Expansion Boards

There are two main ways to run the Pinscape Controller: standalone, or using the "expansion boards".

In the basic standalone setup, you just need the KL25Z, plus whatever buttons, sensors, and feedback devices you want to attach to it. This mode lets you take advantage of everything the software can do, but for some features, you'll have to build some ad hoc external circuitry to interface external devices with the KL25Z. The Build Guide has detailed plans for exactly what you need to build.

The other option is the Pinscape Expansion Boards. The expansion boards are a companion project, which is also totally free and open-source, that provides Printed Circuit Board (PCB) layouts that are designed specifically to work with the Pinscape software. The PCB designs are in the widely used EAGLE format, which many PCB manufacturers can turn directly into physical boards for you. The expansion boards organize all of the external connections more neatly than on the standalone KL25Z, and they add all of the interface circuitry needed for all of the advanced software functions. The big thing they bring to the table is lots of high-power outputs. The boards provide a modular system that lets you add boards to add more outputs. If you opt for the basic core setup, you'll have enough outputs for all of the toys in a really well-equipped cabinet. If your ambitions go beyond merely well-equipped and run to the ridiculously extravagant, just add an extra board or two. The modular design also means that you can add to the system over time.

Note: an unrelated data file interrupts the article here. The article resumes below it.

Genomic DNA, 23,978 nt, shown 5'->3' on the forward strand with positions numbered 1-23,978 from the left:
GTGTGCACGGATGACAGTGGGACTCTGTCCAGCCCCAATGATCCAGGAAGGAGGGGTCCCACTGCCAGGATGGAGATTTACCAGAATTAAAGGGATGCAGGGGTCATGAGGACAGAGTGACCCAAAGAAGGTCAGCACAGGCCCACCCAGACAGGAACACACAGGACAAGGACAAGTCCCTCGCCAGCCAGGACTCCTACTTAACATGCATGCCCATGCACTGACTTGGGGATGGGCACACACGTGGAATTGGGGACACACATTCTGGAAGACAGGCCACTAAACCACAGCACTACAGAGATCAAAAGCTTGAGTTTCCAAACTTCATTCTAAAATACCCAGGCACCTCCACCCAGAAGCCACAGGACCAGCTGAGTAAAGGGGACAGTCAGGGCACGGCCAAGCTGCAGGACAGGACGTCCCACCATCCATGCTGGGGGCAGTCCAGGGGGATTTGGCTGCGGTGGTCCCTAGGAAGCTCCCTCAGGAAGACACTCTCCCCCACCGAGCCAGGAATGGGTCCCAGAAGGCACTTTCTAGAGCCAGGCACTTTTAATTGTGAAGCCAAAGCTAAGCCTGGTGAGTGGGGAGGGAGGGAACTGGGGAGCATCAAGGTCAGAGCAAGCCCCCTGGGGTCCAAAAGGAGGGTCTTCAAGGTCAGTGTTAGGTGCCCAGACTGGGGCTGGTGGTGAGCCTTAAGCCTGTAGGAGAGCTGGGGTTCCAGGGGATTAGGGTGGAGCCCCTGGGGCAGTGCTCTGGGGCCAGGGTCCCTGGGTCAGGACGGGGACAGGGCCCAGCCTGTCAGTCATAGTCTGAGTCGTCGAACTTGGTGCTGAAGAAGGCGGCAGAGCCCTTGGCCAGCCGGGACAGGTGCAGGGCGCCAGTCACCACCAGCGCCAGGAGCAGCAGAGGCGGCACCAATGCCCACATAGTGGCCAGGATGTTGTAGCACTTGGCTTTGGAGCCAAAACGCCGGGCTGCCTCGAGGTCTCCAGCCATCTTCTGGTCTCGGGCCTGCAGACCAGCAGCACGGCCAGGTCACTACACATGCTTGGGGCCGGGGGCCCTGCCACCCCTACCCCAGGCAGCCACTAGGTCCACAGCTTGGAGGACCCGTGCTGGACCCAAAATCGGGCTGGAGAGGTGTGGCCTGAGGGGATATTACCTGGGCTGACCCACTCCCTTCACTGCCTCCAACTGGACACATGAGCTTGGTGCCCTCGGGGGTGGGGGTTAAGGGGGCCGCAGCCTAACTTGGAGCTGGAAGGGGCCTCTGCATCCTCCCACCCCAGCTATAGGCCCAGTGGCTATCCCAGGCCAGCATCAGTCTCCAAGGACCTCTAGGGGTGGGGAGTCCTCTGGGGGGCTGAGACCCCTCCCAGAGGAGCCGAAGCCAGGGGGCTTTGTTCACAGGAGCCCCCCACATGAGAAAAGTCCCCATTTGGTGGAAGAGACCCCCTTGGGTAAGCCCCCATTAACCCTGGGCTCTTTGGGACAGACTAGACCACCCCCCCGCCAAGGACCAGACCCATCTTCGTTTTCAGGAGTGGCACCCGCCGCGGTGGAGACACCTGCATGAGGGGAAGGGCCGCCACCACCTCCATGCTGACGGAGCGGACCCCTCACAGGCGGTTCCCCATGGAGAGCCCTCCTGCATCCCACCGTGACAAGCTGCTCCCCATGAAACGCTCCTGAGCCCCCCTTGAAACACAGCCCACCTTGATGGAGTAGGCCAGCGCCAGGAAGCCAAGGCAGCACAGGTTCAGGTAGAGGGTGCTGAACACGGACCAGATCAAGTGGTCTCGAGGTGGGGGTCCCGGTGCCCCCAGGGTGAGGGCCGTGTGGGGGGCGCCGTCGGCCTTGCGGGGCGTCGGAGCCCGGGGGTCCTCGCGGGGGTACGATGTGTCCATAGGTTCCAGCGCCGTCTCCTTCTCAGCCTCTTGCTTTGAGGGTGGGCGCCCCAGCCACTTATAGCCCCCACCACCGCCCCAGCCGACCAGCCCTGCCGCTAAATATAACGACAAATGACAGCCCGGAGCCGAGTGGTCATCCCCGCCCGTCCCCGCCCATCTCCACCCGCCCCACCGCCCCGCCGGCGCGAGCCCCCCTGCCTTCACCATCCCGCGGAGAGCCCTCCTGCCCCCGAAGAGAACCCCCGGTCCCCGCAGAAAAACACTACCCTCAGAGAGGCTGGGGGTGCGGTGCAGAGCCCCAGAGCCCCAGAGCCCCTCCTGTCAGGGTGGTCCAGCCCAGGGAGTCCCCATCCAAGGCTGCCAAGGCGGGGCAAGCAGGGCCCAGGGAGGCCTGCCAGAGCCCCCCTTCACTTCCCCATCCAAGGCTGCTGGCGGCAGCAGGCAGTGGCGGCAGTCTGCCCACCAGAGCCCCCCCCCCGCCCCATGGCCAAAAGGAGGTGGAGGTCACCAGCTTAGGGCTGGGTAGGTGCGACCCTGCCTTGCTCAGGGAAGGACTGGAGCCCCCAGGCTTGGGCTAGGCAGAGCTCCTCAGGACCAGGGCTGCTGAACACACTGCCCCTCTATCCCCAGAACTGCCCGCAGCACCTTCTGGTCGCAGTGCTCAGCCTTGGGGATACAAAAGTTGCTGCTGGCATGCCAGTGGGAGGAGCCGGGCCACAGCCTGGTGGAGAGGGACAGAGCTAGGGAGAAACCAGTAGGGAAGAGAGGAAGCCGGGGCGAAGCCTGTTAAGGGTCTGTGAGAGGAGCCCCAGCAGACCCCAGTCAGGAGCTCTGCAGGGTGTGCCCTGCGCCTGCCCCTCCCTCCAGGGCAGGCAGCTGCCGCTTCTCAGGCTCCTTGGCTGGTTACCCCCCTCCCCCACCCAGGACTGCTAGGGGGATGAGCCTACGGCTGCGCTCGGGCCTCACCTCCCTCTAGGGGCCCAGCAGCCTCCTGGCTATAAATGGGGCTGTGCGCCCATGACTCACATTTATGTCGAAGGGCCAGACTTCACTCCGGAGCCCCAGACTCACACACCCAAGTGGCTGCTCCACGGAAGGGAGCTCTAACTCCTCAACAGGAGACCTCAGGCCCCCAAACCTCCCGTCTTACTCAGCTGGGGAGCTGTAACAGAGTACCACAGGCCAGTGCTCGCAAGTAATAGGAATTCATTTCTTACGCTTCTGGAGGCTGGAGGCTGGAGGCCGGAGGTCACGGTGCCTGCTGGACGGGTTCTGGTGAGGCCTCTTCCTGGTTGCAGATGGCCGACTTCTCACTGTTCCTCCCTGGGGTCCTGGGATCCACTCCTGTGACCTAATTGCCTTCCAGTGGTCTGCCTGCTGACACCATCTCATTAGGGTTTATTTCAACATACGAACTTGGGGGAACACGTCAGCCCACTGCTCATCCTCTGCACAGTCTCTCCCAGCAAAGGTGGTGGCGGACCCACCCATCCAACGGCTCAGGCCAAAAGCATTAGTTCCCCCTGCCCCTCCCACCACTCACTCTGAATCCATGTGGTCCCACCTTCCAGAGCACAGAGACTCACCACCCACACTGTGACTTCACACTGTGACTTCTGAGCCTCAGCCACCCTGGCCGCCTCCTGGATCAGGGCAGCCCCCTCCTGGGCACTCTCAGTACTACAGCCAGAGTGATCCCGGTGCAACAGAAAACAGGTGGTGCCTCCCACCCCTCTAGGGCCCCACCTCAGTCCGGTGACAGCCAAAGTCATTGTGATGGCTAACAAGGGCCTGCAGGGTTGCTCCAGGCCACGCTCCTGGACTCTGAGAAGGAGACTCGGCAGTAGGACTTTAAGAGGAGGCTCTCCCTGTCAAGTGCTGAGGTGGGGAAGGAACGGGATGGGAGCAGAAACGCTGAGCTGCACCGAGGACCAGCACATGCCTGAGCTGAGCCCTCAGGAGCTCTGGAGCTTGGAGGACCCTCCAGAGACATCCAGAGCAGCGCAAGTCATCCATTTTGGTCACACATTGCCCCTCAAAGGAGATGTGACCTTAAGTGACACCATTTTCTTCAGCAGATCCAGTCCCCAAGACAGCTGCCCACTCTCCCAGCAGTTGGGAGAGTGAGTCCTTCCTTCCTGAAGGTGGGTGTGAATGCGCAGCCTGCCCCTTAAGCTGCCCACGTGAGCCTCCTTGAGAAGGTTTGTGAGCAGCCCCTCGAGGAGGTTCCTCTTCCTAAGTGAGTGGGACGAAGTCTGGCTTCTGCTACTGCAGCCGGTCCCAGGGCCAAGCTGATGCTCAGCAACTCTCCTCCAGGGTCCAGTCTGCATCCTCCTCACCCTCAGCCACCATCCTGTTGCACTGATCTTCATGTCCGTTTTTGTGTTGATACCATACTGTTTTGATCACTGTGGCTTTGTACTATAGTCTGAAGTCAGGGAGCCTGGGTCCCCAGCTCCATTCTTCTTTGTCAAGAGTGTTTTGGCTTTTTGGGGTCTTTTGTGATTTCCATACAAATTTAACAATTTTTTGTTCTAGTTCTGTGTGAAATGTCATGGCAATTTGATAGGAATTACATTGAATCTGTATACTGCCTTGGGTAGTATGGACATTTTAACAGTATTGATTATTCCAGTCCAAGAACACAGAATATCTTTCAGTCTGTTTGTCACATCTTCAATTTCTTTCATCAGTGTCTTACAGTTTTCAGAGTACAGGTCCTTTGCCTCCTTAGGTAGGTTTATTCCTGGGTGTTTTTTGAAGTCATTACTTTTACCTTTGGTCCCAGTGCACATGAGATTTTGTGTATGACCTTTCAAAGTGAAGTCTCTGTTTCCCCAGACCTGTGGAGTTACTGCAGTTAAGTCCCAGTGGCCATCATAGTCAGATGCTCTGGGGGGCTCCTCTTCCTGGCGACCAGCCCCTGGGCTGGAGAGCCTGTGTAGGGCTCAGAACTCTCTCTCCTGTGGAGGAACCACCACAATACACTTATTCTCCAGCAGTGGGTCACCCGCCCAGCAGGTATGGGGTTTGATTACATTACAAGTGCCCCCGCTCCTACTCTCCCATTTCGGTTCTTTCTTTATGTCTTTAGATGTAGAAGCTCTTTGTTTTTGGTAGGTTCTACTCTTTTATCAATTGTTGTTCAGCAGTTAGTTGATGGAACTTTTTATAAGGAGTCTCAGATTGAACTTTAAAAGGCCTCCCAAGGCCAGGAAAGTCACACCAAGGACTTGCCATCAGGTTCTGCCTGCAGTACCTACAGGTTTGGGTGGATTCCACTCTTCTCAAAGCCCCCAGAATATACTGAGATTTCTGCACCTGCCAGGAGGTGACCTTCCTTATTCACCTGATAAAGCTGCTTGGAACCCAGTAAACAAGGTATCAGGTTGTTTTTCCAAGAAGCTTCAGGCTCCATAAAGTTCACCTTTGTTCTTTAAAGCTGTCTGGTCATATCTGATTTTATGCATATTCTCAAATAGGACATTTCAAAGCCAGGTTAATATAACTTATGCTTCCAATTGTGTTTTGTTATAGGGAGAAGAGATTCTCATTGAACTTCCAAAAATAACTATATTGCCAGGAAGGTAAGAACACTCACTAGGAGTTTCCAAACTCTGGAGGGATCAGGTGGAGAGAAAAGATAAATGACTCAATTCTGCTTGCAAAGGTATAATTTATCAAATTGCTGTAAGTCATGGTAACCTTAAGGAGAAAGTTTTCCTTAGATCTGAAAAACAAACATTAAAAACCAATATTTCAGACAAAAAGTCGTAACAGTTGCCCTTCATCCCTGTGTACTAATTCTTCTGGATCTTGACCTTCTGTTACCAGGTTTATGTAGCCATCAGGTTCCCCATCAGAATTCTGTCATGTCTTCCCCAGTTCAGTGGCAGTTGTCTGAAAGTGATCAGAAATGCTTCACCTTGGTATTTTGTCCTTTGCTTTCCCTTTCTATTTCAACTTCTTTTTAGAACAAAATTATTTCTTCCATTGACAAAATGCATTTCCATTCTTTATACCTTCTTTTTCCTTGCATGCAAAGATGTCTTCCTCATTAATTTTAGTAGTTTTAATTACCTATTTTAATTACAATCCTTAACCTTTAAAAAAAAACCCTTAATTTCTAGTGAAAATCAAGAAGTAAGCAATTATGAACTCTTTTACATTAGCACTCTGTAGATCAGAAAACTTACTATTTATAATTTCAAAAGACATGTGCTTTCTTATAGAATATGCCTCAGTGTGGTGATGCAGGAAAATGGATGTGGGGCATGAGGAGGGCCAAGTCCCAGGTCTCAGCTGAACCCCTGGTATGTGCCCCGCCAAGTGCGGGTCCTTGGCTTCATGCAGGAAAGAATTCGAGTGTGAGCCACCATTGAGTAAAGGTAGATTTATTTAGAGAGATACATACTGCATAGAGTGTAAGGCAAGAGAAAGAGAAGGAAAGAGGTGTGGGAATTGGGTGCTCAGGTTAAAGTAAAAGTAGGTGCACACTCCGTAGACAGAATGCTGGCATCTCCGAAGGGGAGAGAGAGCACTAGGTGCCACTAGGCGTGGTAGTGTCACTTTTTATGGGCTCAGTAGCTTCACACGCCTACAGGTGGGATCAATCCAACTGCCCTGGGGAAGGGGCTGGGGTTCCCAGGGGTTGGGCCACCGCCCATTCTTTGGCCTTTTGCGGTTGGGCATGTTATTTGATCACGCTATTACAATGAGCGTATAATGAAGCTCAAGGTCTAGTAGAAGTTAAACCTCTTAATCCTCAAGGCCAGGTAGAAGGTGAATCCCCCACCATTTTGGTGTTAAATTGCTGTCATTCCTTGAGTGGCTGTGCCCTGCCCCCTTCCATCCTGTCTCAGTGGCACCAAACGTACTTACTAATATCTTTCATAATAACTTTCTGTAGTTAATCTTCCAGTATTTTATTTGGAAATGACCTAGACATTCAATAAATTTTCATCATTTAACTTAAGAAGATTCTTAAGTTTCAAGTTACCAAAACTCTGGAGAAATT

Expansion Board project page

Update notes

If you have a Pinscape V1 setup already installed, you should be able to switch to the new version pretty seamlessly. There are just a couple of things to be aware of.

First, the "configuration" procedure is completely different in the new version. Way better and way easier, but it's not what you're used to from V1. In V1, you had to edit the project source code and compile your own custom version of the program. No more! With V2, you simply install the standard, pre-compiled .bin file, and select options using the Pinscape Config Tool on Windows.

Second, if you're using the TSL1410R optical sensor for your plunger, there's a chance you'll need to boost your light source's brightness a little bit. The "shutter speed" is faster in this version, which means that it doesn't spend as much time collecting light per frame as before. The software actually does "auto exposure" adaptation on every frame, so the increased shutter speed really shouldn't bother it, but it does require a certain minimum level of contrast, which requires a certain minimal level of lighting. Check the plunger viewer in the setup tool if you have any problems; if the image looks totally dark, try increasing the light level to see if that helps.

New Features

V2 has numerous new features. Here are some of the highlights...

Dynamic configuration: as explained above, configuration is now handled through the Config Tool on Windows. It's no longer necessary to edit the source code or compile your own modified binary.